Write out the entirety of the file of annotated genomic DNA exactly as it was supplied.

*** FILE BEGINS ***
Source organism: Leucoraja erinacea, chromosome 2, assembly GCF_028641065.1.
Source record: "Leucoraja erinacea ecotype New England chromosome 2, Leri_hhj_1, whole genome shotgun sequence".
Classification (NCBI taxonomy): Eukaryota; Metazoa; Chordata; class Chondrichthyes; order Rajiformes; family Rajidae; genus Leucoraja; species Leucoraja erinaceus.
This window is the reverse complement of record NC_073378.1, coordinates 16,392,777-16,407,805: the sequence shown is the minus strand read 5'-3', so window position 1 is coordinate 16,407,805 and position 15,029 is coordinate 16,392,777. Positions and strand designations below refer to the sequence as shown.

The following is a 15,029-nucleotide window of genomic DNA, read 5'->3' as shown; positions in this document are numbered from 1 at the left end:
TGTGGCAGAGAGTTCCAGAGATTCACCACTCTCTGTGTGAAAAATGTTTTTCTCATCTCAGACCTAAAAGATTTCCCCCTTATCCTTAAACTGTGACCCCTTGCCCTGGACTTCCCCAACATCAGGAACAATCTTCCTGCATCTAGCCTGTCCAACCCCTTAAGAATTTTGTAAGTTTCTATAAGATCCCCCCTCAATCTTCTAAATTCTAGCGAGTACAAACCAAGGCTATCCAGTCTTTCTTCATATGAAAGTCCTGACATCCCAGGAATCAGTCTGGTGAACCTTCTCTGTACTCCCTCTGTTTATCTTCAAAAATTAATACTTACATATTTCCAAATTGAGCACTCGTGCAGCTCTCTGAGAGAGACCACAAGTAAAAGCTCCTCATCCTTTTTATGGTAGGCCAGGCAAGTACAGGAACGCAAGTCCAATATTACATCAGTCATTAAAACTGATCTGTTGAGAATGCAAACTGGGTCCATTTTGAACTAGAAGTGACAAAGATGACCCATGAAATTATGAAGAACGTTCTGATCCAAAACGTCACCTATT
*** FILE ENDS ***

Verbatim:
Source organism: Leucoraja erinacea, chromosome 2, assembly GCF_028641065.1.
Source record: "Leucoraja erinacea ecotype New England chromosome 2, Leri_hhj_1, whole genome shotgun sequence".
Classification (NCBI taxonomy): Eukaryota; Metazoa; Chordata; class Chondrichthyes; order Rajiformes; family Rajidae; genus Leucoraja; species Leucoraja erinaceus.
This window is the reverse complement of record NC_073378.1, coordinates 16,392,777-16,407,805: the sequence shown is the minus strand read 5'-3', so window position 1 is coordinate 16,407,805 and position 15,029 is coordinate 16,392,777. Positions and strand designations below refer to the sequence as shown.

The following is a 15,029-nucleotide window of genomic DNA, read 5'->3' as shown; positions in this document are numbered from 1 at the left end:
TGTGGCAGAGAGTTCCAGAGATTCACCACTCTCTGTGTGAAAAATGTTTTTCTCATCTCAGACCTAAAAGATTTCCCCCTTATCCTTAAACTGTGACCCCTTGCCCTGGACTTCCCCAACATCAGGAACAATCTTCCTGCATCTAGCCTGTCCAACCCCTTAAGAATTTTGTAAGTTTCTATAAGATCCCCCCTCAATCTTCTAAATTCTAGCGAGTACAAACCAAGGCTATCCAGTCTTTCTTCATATGAAAGTCCTGACATCCCAGGAATCAGTCTGGTGAACCTTCTCTGTACTCCCTCTGTTTATCTTCAAAAATTAATACTTACATATTTCCAAATTGAGCACTCGTGCAGCTCTCTGAGAGAGACCACAAGTAAAAGCTCCTCATCCTTTTTATGGTAGGCCAGGCAAGTACAGGAACGCAAGTCCAATATTACATCAGTCATTAAAACTGATCTGTTGAGAATGCAAACTGGGTCCATTTTGAACTAGAAGTGACAAAGATGACCCATGAAATTATGAAGAACGTTCTGATCCAAAACGTCACCTATT